A reader writes:

In your post you picked a section of Jerry Coyne's review where he suggests that observed changes in characteristics such as weight, cholesterol, age of menopause etc are "evolutionary change" and evidence that our species is evolving. My first two reactions were "wow, could they have picked a worse set of characteristics to study?" and "wow, how could he possibly draw that conclusion?" There is not a single characteristic listed which is not significantly affected by the lifestyle and environment of the subjects, something which any layman can readily understand.


Despite his own caveats, where he notes that even the authors of the paper point out that the study was unable to differentiate between the effects of genes and culture, he still draws the conclusion that this is evidence that humans are evolving. The problem with his 'probable assumptions' is that they are speculations (by no less than his own admission), not science, which have been lent some air of authority due to the author's position as a prominent proponent of evolution. He also notes that these predictions will be hard (perhaps he should have said impossible) to verify due to the very same reason which I believe make them completely unreliable as indicators of evolution in the first place, namely that the behavior of the population effects these characteristics.

His conclusion also takes the concept of evolution completely out of context. He goes out of his way to let his readers know what evolution is in the review, that an individual will possess a trait which will increase the individual's chance of producing offspring and passing on an inherited advantage, but then goes on to declare these changes to be "evolutionary." The only way which this conclusion is reasonable is if you expand the definition of evolution to include learned behaviors, which he actually does in his first caveat, and introduces Richard Dawkins' idea of 'memes' without giving it the name, which is yet another area of speculation. By this reasoning a person who changes their diet and loses or gains weight has evolved.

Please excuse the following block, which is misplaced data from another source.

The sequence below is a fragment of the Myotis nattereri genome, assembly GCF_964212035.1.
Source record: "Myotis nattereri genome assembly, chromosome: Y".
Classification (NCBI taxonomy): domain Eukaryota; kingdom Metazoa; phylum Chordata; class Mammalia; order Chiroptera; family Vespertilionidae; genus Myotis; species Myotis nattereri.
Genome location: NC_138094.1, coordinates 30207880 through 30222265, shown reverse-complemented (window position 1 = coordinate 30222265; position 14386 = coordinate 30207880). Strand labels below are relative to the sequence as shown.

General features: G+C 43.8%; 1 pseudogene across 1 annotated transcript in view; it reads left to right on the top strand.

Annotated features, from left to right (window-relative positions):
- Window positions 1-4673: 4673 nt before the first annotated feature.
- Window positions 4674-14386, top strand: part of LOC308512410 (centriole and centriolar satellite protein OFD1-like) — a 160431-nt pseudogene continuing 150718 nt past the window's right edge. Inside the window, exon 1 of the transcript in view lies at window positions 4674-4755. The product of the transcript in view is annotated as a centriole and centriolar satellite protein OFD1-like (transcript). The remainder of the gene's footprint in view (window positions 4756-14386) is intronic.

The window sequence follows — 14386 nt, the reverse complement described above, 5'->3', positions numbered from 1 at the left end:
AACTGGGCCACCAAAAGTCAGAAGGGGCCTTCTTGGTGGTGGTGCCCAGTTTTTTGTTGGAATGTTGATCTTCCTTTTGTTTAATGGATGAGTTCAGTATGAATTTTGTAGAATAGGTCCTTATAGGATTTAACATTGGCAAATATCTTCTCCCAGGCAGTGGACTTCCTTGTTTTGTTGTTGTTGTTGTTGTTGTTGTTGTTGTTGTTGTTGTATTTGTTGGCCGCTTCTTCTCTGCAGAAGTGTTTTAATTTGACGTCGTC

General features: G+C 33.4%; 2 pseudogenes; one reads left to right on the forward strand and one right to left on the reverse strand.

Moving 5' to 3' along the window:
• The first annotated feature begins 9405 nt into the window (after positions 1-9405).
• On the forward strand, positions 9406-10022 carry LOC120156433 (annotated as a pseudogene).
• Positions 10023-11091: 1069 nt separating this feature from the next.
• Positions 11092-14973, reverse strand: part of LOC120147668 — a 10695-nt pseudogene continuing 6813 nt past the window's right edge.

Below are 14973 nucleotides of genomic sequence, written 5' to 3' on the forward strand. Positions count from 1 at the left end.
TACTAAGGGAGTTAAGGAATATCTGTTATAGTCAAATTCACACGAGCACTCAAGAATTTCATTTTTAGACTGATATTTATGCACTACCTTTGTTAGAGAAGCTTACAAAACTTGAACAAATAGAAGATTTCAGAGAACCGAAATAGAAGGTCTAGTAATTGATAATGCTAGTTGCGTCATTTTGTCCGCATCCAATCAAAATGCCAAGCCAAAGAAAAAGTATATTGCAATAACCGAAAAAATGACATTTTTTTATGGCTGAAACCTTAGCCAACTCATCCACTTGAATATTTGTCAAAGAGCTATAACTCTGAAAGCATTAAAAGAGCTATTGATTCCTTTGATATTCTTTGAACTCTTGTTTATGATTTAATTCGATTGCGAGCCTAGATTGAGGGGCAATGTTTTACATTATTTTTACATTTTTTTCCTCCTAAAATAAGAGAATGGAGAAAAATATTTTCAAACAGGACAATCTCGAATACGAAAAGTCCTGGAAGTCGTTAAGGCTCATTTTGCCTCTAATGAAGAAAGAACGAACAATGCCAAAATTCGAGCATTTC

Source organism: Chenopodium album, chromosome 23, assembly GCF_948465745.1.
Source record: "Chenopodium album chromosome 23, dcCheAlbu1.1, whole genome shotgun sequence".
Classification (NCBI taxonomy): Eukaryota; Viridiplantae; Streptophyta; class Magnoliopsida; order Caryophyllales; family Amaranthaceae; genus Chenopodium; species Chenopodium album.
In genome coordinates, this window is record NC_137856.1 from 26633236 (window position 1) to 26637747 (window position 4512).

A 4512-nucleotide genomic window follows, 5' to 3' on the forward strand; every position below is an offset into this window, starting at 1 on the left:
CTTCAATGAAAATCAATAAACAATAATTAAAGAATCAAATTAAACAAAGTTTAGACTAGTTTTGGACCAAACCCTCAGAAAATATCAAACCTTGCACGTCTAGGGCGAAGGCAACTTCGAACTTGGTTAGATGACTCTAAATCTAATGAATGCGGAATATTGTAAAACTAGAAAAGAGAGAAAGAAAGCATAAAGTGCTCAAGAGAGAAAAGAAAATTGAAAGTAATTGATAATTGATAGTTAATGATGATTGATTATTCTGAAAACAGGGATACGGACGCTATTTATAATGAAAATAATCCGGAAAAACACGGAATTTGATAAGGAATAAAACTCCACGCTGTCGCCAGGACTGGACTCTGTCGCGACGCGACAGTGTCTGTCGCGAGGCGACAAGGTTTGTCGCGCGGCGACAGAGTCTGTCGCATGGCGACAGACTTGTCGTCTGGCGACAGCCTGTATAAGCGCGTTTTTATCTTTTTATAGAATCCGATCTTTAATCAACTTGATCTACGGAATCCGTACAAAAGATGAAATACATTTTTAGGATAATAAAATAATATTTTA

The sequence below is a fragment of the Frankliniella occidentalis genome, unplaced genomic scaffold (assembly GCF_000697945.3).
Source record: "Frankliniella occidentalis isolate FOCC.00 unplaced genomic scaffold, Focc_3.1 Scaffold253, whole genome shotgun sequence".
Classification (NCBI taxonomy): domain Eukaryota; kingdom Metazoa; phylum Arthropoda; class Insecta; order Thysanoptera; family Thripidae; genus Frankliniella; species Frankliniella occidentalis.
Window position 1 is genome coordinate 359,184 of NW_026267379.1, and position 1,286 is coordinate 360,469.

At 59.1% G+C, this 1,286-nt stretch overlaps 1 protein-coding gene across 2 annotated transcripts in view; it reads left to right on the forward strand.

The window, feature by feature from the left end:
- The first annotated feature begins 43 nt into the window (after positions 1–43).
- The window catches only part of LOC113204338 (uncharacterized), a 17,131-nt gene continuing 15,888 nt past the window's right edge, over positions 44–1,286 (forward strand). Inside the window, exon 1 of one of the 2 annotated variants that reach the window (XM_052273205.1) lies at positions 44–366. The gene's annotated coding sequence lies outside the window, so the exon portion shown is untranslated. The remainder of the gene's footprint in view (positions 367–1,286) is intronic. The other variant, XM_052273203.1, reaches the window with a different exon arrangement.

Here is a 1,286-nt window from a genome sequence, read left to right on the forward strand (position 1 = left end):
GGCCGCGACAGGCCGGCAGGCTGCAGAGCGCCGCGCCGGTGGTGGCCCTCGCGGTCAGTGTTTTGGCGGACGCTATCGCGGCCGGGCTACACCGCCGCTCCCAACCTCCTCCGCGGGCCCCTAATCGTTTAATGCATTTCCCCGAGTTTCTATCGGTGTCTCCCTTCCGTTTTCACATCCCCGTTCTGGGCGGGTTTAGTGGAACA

Regardless of whether or not behavior is considered a part of evolutionary theory, it was not the point of the study, which was to find a connection between genes and the specified changes. This reminds me of Barack Obama's promise that the stimulus would "save or create" a certain number of jobs. A brilliant political move considering it is impossible to truly measure how many jobs are saved. Both of these cases demonstrate a common method of appearing to have successfully accomplished a desired goal by making goal posts sufficiently ambiguous as to make it possible to claim accomplishment where there is, in reality, none.

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